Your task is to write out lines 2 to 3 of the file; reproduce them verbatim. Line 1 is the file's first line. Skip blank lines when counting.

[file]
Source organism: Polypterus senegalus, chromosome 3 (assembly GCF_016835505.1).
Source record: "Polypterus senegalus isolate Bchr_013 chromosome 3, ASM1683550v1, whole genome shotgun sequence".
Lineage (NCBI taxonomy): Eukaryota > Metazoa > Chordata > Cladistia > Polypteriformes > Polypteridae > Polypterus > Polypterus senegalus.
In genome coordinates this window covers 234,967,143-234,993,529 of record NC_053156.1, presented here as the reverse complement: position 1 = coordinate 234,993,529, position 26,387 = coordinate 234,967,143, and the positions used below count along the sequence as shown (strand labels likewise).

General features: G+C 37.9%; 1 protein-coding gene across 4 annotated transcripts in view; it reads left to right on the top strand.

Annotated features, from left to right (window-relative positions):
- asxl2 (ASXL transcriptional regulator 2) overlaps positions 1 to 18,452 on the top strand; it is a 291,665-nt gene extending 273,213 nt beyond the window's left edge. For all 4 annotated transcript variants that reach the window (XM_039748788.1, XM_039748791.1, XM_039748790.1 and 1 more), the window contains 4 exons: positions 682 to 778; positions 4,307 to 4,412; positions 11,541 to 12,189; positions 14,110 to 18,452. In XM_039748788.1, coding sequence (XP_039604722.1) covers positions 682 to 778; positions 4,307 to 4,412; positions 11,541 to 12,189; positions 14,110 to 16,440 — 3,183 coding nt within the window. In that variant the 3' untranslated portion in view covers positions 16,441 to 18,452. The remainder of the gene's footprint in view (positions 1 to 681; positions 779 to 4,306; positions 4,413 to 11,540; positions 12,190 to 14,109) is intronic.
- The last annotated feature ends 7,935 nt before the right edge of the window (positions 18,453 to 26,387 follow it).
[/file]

Source record: "Polypterus senegalus isolate Bchr_013 chromosome 3, ASM1683550v1, whole genome shotgun sequence".
Lineage (NCBI taxonomy): Eukaryota > Metazoa > Chordata > Cladistia > Polypteriformes > Polypteridae > Polypterus > Polypterus senegalus.